Christina Hopkinson and Michele Gorman
Christina Hopkinson – author of four novels, including The Pile of Stuff at the Bottom of the Stairs, and Just Like Proper Grown Ups, and has written for The Telegraph, The Guardian, Grazia and Red magazines.
Sunday roasts mean meat, lots of it on the plate and in our conversations. They are unchanging when all the world is different. When I was a child, we had something browned and juicy at 1pm followed by a proper pudding. Now that I am the parent, I do exactly the same.
We lived in the country and roast would be served out after a morning of inactivity and cries of I’m bored. I now live in the city and we force our children to do the local park run, book a tennis court or some other hearty obesity-preventing activity and yet still there are the cries of ‘I’m bored’.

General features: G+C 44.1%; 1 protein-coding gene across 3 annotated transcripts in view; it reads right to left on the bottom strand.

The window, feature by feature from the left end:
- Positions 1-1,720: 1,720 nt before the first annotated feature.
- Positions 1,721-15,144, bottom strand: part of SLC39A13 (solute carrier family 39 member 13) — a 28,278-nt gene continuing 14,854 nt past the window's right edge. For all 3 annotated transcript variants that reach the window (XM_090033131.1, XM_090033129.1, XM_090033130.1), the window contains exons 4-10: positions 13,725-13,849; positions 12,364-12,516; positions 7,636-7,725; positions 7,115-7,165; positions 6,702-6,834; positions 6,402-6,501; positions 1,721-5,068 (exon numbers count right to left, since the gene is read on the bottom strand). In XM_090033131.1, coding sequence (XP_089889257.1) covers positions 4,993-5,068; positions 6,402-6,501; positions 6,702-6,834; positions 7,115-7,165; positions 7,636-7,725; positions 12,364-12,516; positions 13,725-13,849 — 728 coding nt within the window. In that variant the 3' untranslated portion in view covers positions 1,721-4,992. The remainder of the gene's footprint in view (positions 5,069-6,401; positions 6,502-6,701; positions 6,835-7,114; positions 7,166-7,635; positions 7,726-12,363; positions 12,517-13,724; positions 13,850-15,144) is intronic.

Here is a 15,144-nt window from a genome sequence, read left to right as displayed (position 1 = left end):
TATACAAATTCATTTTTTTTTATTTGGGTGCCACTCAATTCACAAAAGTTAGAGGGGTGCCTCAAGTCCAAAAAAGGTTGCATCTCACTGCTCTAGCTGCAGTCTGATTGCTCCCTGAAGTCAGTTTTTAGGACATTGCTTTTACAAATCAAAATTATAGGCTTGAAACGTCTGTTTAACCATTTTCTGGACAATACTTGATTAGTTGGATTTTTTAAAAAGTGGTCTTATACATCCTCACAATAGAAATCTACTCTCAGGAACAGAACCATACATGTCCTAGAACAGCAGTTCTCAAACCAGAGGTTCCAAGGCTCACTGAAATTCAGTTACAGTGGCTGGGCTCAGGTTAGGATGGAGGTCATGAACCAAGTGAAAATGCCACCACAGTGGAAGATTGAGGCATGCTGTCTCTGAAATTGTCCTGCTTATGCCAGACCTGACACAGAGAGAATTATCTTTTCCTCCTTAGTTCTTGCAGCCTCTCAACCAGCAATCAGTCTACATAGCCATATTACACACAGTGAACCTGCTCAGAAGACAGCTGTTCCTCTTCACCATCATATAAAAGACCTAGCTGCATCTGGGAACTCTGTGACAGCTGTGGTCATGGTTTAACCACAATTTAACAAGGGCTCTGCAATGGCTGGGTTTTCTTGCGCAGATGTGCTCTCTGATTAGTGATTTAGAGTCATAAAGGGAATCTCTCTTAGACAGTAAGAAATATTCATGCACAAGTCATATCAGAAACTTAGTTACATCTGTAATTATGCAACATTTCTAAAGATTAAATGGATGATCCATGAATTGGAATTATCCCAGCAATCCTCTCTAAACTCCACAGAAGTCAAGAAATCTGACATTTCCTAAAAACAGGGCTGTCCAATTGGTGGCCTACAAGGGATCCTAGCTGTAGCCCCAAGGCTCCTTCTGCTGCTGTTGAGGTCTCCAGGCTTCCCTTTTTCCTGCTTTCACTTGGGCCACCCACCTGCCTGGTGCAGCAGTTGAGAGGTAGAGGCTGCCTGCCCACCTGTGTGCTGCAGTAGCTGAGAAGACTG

Friends come over and parents get drunk on too much wine while their offspring are intoxicated by too much Xbox. But for all that, by the end of the afternoon, everyone feels their stomachs and hearts full in preparation for another week.
Michele Gorman – the author of twelve books including The Curvy Girls Club, Single in the City, and Match Me If You Can. She’s also an American living in London.
Being American, I came late to the Sunday roast table. But then I met my English husband and now we sit with my in-laws at a table groaning with dishes of creamy mash and steamed veg and meat smothered in gravy. But above all the food piled on that table is the love. And that’s what Sunday roasts mean to me.